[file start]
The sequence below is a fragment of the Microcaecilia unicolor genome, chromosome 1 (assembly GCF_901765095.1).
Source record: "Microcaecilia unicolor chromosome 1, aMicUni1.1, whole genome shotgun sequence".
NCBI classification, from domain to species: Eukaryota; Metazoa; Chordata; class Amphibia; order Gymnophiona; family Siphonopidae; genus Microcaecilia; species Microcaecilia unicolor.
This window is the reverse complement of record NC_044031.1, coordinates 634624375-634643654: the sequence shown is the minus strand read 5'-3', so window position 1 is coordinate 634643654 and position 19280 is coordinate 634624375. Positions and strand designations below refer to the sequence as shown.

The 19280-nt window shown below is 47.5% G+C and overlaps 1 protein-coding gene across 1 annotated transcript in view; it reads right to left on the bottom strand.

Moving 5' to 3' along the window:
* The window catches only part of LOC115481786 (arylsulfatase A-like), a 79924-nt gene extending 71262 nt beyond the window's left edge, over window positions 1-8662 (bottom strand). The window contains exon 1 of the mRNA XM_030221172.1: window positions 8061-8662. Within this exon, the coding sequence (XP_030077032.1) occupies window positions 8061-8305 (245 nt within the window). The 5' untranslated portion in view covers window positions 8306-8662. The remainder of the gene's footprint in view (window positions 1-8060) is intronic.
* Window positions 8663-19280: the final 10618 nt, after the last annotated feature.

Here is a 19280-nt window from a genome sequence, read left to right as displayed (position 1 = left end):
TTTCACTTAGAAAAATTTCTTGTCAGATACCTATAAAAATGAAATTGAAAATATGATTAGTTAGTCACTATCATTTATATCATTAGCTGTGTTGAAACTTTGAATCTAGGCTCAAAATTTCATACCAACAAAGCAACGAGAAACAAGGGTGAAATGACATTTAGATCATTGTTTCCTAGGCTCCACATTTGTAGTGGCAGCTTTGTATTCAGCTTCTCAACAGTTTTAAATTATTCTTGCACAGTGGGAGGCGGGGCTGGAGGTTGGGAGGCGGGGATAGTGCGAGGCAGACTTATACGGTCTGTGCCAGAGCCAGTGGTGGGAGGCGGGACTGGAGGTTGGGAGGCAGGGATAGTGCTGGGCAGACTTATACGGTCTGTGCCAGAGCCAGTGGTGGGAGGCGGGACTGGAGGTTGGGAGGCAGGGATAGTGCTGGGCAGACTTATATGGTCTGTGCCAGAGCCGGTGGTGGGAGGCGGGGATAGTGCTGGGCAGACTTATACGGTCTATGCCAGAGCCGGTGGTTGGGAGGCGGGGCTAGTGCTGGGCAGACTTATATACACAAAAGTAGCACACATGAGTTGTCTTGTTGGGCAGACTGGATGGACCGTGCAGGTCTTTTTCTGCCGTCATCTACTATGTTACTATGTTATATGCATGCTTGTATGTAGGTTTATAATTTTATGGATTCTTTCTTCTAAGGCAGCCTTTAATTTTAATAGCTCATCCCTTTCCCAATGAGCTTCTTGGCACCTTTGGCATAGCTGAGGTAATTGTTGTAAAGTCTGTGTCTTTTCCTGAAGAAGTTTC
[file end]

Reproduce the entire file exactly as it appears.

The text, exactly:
The sequence below is a fragment of the Microcaecilia unicolor genome, chromosome 1 (assembly GCF_901765095.1).
Source record: "Microcaecilia unicolor chromosome 1, aMicUni1.1, whole genome shotgun sequence".
NCBI classification, from domain to species: Eukaryota; Metazoa; Chordata; class Amphibia; order Gymnophiona; family Siphonopidae; genus Microcaecilia; species Microcaecilia unicolor.
This window is the reverse complement of record NC_044031.1, coordinates 634624375-634643654: the sequence shown is the minus strand read 5'-3', so window position 1 is coordinate 634643654 and position 19280 is coordinate 634624375. Positions and strand designations below refer to the sequence as shown.

The 19280-nt window shown below is 47.5% G+C and overlaps 1 protein-coding gene across 1 annotated transcript in view; it reads right to left on the bottom strand.

Moving 5' to 3' along the window:
* The window catches only part of LOC115481786 (arylsulfatase A-like), a 79924-nt gene extending 71262 nt beyond the window's left edge, over window positions 1-8662 (bottom strand). The window contains exon 1 of the mRNA XM_030221172.1: window positions 8061-8662. Within this exon, the coding sequence (XP_030077032.1) occupies window positions 8061-8305 (245 nt within the window). The 5' untranslated portion in view covers window positions 8306-8662. The remainder of the gene's footprint in view (window positions 1-8060) is intronic.
* Window positions 8663-19280: the final 10618 nt, after the last annotated feature.

Here is a 19280-nt window from a genome sequence, read left to right as displayed (position 1 = left end):
TTTCACTTAGAAAAATTTCTTGTCAGATACCTATAAAAATGAAATTGAAAATATGATTAGTTAGTCACTATCATTTATATCATTAGCTGTGTTGAAACTTTGAATCTAGGCTCAAAATTTCATACCAACAAAGCAACGAGAAACAAGGGTGAAATGACATTTAGATCATTGTTTCCTAGGCTCCACATTTGTAGTGGCAGCTTTGTATTCAGCTTCTCAACAGTTTTAAATTATTCTTGCACAGTGGGAGGCGGGGCTGGAGGTTGGGAGGCGGGGATAGTGCGAGGCAGACTTATACGGTCTGTGCCAGAGCCAGTGGTGGGAGGCGGGACTGGAGGTTGGGAGGCAGGGATAGTGCTGGGCAGACTTATACGGTCTGTGCCAGAGCCAGTGGTGGGAGGCGGGACTGGAGGTTGGGAGGCAGGGATAGTGCTGGGCAGACTTATATGGTCTGTGCCAGAGCCGGTGGTGGGAGGCGGGGATAGTGCTGGGCAGACTTATACGGTCTATGCCAGAGCCGGTGGTTGGGAGGCGGGGCTAGTGCTGGGCAGACTTATATACACAAAAGTAGCACACATGAGTTGTCTTGTTGGGCAGACTGGATGGACCGTGCAGGTCTTTTTCTGCCGTCATCTACTATGTTACTATGTTATATGCATGCTTGTATGTAGGTTTATAATTTTATGGATTCTTTCTTCTAAGGCAGCCTTTAATTTTAATAGCTCATCCCTTTCCCAATGAGCTTCTTGGCACCTTTGGCATAGCTGAGGTAATTGTTGTAAAGTCTGTGTCTTTTCCTGAAGAAGTTTC